Why the meeting between pope and patriarch in Jerusalem matters

The schism between the Catholic and Orthodox churches is still wide, but Ukraine reminds us how important the relationship is

This article was first published by the Guardian on 24 May 2014.

Pope Francis, Bartholomew I

In Jerusalem on Sunday, Pope Francis will meet Ecumenical Patriarch Bartholomew, the honorary head of the Orthodox church. The two men, representing Christian traditions estranged for 1,000 years, will pray together in public. They will sign a hitherto undisclosed joint declaration. It is likely that they will give each other a hug.

For many people a meeting between Christian leaders wearing different hats might not seem like such a political high point. But, in fact, it’s the reason for Francis’s three-day trip to the Holy Land.

Fifty years ago, in January 1964, a pope and a patriarch met for the first time since the 15th century. It marked a growing rapprochement between Catholics and Orthodox Christians. It is that meeting, which also took place in Jerusalem, that Francis and Bartholomew are intending to commemorate.

Observers may wonder, given the likely warmth of the meeting, whether the two churches are close to ending the Great Schism, a split that formally began in 1054 when Cardinal Humbert, the pope’s representative, marched into the Hagia Sophia in Constantinople and placed a papal bull of excommunication on the altar. Talks aimed at an eventual reunion have been held since the late 1970s, driven by the idea that division among Christians is a scandal.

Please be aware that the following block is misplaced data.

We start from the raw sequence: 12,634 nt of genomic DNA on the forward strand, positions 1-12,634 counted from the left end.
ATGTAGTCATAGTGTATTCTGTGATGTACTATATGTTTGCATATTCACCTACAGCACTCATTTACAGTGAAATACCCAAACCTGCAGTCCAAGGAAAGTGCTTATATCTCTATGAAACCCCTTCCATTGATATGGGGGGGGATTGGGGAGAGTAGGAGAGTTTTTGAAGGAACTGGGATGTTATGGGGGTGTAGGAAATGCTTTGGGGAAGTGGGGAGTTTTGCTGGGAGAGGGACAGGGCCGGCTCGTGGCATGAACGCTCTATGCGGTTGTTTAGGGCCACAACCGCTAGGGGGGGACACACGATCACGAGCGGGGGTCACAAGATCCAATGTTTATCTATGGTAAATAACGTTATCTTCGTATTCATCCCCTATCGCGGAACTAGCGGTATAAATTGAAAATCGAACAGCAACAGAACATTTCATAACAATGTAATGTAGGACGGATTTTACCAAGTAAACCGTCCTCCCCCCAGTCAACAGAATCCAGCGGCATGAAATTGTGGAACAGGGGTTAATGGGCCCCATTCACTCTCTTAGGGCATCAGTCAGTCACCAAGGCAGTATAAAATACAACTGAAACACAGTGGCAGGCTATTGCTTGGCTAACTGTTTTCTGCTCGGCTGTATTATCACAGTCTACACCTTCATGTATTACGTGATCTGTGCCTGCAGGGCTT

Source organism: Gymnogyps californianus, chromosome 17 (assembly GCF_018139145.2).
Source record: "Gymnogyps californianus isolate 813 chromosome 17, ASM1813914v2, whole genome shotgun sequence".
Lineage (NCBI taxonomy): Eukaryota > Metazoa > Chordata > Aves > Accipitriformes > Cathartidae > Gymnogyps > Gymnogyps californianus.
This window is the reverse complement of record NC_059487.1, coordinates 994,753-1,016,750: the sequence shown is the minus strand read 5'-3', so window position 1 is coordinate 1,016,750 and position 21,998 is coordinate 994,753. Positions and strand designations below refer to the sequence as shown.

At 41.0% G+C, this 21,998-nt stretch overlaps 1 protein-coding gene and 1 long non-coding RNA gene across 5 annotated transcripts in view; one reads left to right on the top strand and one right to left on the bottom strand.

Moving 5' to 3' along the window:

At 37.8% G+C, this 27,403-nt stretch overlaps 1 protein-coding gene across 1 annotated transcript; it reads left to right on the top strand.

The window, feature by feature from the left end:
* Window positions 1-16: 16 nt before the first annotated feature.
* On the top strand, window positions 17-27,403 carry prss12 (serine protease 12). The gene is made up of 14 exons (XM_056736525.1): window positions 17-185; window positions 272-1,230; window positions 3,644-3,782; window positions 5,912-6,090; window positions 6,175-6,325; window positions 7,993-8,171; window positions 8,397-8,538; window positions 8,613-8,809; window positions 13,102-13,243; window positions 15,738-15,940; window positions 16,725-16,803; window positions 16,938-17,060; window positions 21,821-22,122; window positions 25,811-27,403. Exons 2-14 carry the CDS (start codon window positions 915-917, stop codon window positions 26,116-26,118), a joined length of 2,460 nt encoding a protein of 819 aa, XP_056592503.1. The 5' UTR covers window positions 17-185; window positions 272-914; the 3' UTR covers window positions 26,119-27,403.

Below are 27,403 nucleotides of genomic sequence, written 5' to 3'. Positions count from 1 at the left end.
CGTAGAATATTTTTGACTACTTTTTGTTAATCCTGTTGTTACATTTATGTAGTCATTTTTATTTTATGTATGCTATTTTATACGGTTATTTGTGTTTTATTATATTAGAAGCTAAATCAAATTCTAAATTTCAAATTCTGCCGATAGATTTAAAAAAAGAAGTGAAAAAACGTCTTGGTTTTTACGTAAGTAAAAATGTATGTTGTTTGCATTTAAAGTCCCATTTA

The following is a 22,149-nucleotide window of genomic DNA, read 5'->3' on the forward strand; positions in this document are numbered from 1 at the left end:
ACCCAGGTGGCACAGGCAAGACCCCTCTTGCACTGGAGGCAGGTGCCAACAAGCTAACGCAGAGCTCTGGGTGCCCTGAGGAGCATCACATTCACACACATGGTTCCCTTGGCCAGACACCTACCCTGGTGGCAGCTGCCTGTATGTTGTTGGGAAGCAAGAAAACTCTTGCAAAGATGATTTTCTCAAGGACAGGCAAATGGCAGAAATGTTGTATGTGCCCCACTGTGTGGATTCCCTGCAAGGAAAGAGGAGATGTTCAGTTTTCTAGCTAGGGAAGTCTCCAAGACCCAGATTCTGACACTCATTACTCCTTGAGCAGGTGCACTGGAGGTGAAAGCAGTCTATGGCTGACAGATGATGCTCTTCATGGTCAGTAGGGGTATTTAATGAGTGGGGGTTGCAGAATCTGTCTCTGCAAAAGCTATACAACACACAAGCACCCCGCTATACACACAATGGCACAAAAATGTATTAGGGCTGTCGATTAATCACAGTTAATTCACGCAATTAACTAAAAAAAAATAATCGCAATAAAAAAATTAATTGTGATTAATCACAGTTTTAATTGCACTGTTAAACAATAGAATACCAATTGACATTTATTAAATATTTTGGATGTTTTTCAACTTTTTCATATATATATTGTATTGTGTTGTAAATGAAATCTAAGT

These days Roman Catholics have no beef with the Orthodox church. On their side the theological differences seem small. Yet experts say unity is a long way off – as in it probably will not happen this century.

The two theological sticking points are the same now as they were in 1054. One is the pope. Orthodox Christians are happy with him as a figurehead, like the Queen, but are alarmed at the idea that he might intervene in their affairs or boss around their patriarchs. Catholic teaching, meanwhile, holds that the pope has “full, supreme and universal power”. The way around this is to define clearly the limited situations in which he might exercise jurisdiction over the east.

The other problem is the filioque. This refers to the words “and the Son” added unilaterally by the western church to the Nicene Creed (the summary of the Christian faith agreed on in the fourth century). This inflamed east-west relations so much that in 867 AD, Patriarch Photius of Constantinople called the pope who approved it a “heretic who ravages the vineyard of the Lord”. The change itself is a subtle one. It annoyed the Orthodox church though, because it believed that any amendment to such a central part of the faith should be agreed by consensus at a council.

Most theologians now think the filioque issue is minor – that it is an acceptable variant between east and west. Yet that relaxed approach won’t go down well with many Orthodox Christians, for whom it is still a serious heresy.

And there’s the rub. A large number of Orthodox Christians still feel strongly that Catholics are heretical. This idea is probably most common in Greece. A visit to the country in 2001 by Pope John Paul II provoked furious protests, with one body of priests describing him as a “grotesque two-horned monster”. More recently, two Greek Orthodox bishops wrote an 89-page letter denouncing Francis, saying his election was the result of a Jewish conspiracy.

Read the rest of the article here.